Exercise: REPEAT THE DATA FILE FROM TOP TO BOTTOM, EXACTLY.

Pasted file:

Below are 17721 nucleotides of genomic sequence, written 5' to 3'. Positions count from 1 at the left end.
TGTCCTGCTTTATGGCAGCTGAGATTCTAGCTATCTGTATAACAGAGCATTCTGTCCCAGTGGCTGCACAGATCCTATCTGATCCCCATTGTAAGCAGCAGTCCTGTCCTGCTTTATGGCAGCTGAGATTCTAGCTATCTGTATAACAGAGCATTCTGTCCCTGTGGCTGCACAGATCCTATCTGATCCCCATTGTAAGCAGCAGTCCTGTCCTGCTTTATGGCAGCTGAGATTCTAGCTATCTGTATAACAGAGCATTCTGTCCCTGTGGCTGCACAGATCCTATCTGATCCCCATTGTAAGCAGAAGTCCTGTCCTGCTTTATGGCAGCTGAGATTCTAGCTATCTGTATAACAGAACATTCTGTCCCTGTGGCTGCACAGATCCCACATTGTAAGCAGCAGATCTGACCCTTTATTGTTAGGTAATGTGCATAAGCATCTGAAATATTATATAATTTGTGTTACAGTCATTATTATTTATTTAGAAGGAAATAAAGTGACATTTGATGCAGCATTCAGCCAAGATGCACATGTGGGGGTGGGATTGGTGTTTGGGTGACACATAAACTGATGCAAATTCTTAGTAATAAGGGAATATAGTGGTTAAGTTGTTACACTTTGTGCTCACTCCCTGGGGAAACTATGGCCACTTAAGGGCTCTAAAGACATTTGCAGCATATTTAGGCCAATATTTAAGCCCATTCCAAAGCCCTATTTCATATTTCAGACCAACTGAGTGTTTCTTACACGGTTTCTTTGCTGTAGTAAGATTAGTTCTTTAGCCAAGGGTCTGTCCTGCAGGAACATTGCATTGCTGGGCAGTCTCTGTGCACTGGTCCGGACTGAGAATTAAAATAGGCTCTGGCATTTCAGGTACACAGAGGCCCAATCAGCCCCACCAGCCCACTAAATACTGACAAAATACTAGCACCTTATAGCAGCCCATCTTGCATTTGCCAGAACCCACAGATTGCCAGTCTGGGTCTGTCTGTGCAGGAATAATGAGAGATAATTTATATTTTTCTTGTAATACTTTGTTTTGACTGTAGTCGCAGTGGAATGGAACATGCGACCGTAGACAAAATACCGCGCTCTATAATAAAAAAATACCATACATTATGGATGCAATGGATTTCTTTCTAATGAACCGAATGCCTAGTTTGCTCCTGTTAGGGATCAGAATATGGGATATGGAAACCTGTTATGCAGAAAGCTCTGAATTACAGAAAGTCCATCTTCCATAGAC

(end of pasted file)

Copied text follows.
Below are 17721 nucleotides of genomic sequence, written 5' to 3'. Positions count from 1 at the left end.
TGTCCTGCTTTATGGCAGCTGAGATTCTAGCTATCTGTATAACAGAGCATTCTGTCCCAGTGGCTGCACAGATCCTATCTGATCCCCATTGTAAGCAGCAGTCCTGTCCTGCTTTATGGCAGCTGAGATTCTAGCTATCTGTATAACAGAGCATTCTGTCCCTGTGGCTGCACAGATCCTATCTGATCCCCATTGTAAGCAGCAGTCCTGTCCTGCTTTATGGCAGCTGAGATTCTAGCTATCTGTATAACAGAGCATTCTGTCCCTGTGGCTGCACAGATCCTATCTGATCCCCATTGTAAGCAGAAGTCCTGTCCTGCTTTATGGCAGCTGAGATTCTAGCTATCTGTATAACAGAACATTCTGTCCCTGTGGCTGCACAGATCCCACATTGTAAGCAGCAGATCTGACCCTTTATTGTTAGGTAATGTGCATAAGCATCTGAAATATTATATAATTTGTGTTACAGTCATTATTATTTATTTAGAAGGAAATAAAGTGACATTTGATGCAGCATTCAGCCAAGATGCACATGTGGGGGTGGGATTGGTGTTTGGGTGACACATAAACTGATGCAAATTCTTAGTAATAAGGGAATATAGTGGTTAAGTTGTTACACTTTGTGCTCACTCCCTGGGGAAACTATGGCCACTTAAGGGCTCTAAAGACATTTGCAGCATATTTAGGCCAATATTTAAGCCCATTCCAAAGCCCTATTTCATATTTCAGACCAACTGAGTGTTTCTTACACGGTTTCTTTGCTGTAGTAAGATTAGTTCTTTAGCCAAGGGTCTGTCCTGCAGGAACATTGCATTGCTGGGCAGTCTCTGTGCACTGGTCCGGACTGAGAATTAAAATAGGCTCTGGCATTTCAGGTACACAGAGGCCCAATCAGCCCCACCAGCCCACTAAATACTGACAAAATACTAGCACCTTATAGCAGCCCATCTTGCATTTGCCAGAACCCACAGATTGCCAGTCTGGGTCTGTCTGTGCAGGAATAATGAGAGATAATTTATATTTTTCTTGTAATACTTTGTTTTGACTGTAGTCGCAGTGGAATGGAACATGCGACCGTAGACAAAATACCGCGCTCTATAATAAAAAAATACCATACATTATGGATGCAATGGATTTCTTTCTAATGAACCGAATGCCTAGTTTGCTCCTGTTAGGGATCAGAATATGGGATATGGAAACCTGTTATGCAGAAAGCTCTGAATTACAGAAAGTCCATCTTCCATAGAC